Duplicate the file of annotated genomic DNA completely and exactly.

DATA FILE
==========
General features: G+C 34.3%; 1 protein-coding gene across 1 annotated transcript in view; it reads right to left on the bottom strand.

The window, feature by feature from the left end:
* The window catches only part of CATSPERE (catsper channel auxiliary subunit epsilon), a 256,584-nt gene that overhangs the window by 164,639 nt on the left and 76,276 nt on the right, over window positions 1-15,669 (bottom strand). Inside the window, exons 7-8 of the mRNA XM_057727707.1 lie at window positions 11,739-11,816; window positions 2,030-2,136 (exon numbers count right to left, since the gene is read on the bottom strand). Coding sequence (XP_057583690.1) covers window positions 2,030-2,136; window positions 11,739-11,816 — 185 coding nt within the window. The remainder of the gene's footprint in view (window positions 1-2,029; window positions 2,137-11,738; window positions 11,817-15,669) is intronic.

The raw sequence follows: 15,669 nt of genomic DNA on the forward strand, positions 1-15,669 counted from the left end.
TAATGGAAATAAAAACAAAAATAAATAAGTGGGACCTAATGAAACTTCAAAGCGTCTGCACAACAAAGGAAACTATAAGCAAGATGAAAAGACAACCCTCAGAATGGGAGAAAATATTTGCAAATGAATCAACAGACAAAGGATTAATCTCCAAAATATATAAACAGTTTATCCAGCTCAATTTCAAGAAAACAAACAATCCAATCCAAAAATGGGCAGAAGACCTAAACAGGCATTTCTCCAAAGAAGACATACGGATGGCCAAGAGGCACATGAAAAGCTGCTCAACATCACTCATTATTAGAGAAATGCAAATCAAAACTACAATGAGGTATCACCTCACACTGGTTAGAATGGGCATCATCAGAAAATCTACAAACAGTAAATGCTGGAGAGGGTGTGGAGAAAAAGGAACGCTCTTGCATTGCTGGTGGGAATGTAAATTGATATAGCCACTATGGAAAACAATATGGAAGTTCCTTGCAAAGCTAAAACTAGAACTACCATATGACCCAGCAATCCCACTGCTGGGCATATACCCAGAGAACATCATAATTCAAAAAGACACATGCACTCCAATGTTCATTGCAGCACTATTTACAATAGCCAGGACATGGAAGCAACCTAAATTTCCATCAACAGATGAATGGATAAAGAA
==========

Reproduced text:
General features: G+C 34.3%; 1 protein-coding gene across 1 annotated transcript in view; it reads right to left on the bottom strand.

The window, feature by feature from the left end:
* The window catches only part of CATSPERE (catsper channel auxiliary subunit epsilon), a 256,584-nt gene that overhangs the window by 164,639 nt on the left and 76,276 nt on the right, over window positions 1-15,669 (bottom strand). Inside the window, exons 7-8 of the mRNA XM_057727707.1 lie at window positions 11,739-11,816; window positions 2,030-2,136 (exon numbers count right to left, since the gene is read on the bottom strand). Coding sequence (XP_057583690.1) covers window positions 2,030-2,136; window positions 11,739-11,816 — 185 coding nt within the window. The remainder of the gene's footprint in view (window positions 1-2,029; window positions 2,137-11,738; window positions 11,817-15,669) is intronic.

The raw sequence follows: 15,669 nt of genomic DNA on the forward strand, positions 1-15,669 counted from the left end.
TAATGGAAATAAAAACAAAAATAAATAAGTGGGACCTAATGAAACTTCAAAGCGTCTGCACAACAAAGGAAACTATAAGCAAGATGAAAAGACAACCCTCAGAATGGGAGAAAATATTTGCAAATGAATCAACAGACAAAGGATTAATCTCCAAAATATATAAACAGTTTATCCAGCTCAATTTCAAGAAAACAAACAATCCAATCCAAAAATGGGCAGAAGACCTAAACAGGCATTTCTCCAAAGAAGACATACGGATGGCCAAGAGGCACATGAAAAGCTGCTCAACATCACTCATTATTAGAGAAATGCAAATCAAAACTACAATGAGGTATCACCTCACACTGGTTAGAATGGGCATCATCAGAAAATCTACAAACAGTAAATGCTGGAGAGGGTGTGGAGAAAAAGGAACGCTCTTGCATTGCTGGTGGGAATGTAAATTGATATAGCCACTATGGAAAACAATATGGAAGTTCCTTGCAAAGCTAAAACTAGAACTACCATATGACCCAGCAATCCCACTGCTGGGCATATACCCAGAGAACATCATAATTCAAAAAGACACATGCACTCCAATGTTCATTGCAGCACTATTTACAATAGCCAGGACATGGAAGCAACCTAAATTTCCATCAACAGATGAATGGATAAAGAA